AN EXTRA 313,000 people have moved to the UK from around the world in the last year than left – the highest number in four years.
Fresh figures from the Office of National Statistics show migration numbers are up by 92,000 from 221,000 in the same period last year and are being driven by droves of foreign students arriving in the UK.
Net migration is only just shy of its boom in 2015 – when over 330,000 more people moved than left.
Over the year to March 2020, 715,000 people flocked to the UK and around 403,000 people left the UK.
Foreign students formed a huge cohort of the new arrivals, with 257,000 of those coming to the UK doing so to study.
The number of people from outside of the European Economic Area (EEA) arriving to study at British universities is at the highest point it has ever been, the ONS said.
According to Home Office visa data, Chinese nationals accounted for 40 per cent of the 229,023 visas granted in the same 12 month period.
Indian nationals made up another 17 per cent of visas – or 49,844 – double the number last year.
More Brits are also fleeing the country than those moving back, with 61,000 more UK citizens leaving than returning.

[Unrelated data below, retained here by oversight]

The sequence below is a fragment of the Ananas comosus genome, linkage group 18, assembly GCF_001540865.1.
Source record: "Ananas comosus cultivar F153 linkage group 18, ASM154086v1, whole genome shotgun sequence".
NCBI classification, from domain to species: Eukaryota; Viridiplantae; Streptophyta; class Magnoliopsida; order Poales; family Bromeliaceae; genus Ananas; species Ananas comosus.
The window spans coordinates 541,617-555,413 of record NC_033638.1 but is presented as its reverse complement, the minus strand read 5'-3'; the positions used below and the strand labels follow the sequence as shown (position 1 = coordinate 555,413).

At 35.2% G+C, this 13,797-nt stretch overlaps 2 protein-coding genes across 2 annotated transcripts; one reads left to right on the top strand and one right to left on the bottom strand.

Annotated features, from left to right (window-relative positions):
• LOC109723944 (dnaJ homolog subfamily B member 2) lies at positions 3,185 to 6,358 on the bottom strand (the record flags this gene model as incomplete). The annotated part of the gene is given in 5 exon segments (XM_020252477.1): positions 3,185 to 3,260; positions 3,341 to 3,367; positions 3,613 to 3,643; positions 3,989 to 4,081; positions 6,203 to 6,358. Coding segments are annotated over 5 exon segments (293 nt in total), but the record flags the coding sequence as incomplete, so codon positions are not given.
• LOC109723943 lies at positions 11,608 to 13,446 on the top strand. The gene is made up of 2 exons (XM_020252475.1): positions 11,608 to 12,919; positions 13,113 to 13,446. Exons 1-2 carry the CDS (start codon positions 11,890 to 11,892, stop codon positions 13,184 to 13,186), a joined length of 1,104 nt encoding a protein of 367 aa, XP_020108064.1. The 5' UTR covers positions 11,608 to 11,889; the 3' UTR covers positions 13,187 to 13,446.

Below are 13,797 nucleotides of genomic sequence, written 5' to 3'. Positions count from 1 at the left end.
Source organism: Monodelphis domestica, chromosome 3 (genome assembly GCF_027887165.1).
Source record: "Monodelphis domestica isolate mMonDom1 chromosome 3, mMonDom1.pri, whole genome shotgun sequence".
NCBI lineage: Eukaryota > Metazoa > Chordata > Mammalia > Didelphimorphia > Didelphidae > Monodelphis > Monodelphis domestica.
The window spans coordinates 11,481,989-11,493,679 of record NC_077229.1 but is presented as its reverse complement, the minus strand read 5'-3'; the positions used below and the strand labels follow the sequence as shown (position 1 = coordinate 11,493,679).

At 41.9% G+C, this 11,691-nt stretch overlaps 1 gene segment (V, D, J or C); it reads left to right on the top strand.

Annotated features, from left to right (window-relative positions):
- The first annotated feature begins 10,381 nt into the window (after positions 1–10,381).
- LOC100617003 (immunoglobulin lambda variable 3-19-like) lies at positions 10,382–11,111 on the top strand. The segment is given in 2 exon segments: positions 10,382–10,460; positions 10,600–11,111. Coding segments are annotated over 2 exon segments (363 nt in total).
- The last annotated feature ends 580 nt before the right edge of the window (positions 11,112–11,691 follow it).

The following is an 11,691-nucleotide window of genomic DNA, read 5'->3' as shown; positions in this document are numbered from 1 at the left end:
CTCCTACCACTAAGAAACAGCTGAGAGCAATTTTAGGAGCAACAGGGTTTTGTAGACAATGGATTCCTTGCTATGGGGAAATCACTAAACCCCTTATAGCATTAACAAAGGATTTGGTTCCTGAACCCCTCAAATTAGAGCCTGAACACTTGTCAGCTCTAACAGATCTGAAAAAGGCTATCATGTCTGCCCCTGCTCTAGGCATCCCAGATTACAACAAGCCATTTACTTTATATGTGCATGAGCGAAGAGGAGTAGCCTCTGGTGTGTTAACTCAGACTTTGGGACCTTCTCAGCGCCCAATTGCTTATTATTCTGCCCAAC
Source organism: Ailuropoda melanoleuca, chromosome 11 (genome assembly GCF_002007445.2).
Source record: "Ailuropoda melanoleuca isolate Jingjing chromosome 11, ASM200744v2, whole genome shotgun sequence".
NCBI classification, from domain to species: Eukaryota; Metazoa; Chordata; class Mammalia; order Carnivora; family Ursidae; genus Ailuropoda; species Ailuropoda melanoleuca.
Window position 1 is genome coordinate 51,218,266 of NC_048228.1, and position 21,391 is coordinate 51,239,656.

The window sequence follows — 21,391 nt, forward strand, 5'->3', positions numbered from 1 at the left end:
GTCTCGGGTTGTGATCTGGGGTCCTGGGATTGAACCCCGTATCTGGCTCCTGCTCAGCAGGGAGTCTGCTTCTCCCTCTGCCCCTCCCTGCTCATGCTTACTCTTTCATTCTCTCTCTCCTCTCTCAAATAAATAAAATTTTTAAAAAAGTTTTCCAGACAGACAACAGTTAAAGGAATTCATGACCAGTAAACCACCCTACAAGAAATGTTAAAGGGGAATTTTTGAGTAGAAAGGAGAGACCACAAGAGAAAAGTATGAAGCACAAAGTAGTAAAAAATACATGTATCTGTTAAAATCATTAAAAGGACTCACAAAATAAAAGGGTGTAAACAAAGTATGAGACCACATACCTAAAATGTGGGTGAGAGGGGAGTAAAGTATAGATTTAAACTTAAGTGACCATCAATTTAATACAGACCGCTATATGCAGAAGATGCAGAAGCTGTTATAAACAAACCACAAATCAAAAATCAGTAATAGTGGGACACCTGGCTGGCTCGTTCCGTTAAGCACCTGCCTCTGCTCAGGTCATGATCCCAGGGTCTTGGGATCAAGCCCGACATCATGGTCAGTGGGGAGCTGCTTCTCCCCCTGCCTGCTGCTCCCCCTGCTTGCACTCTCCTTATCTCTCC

An all-time high of 437,000 non-EU citizens moved to the UK in the last year, with only 121,000 leaving, according to the ONS.
And additional 58,000 EU citizens also moved to Britain, a slump from last year, when an extra 62,000 people moved for European nations.
Overall EU migration has plunged from a peak in 2015 of 219,000.
The ONS said EU migration has “remained broadly stable in the last two years”.
More than 450,000 arrived for work, family or other reasons.
After a period of stability, we were seeing migration levels begin to increase in the past 12 months leading up to the coronavirus pandemic. This was being driven by increases in non-EU student arrivals, mainly from China and India.
“The IPS data were collected up to March 2020 and do not take into account the significant impact the pandemic has had on international migration since then.”
Jay Lindop, Director of the Centre for International Migration, Office for National Statistics, said: “After a period of stability, we were seeing migration levels begin to increase in the past 12 months leading up to the coronavirus pandemic.
“This was being driven by increases in non-EU student arrivals, mainly from China and India.”
But Ms Lindop warned the data does not account for the collapse in international migration because of the coronavirus crisis.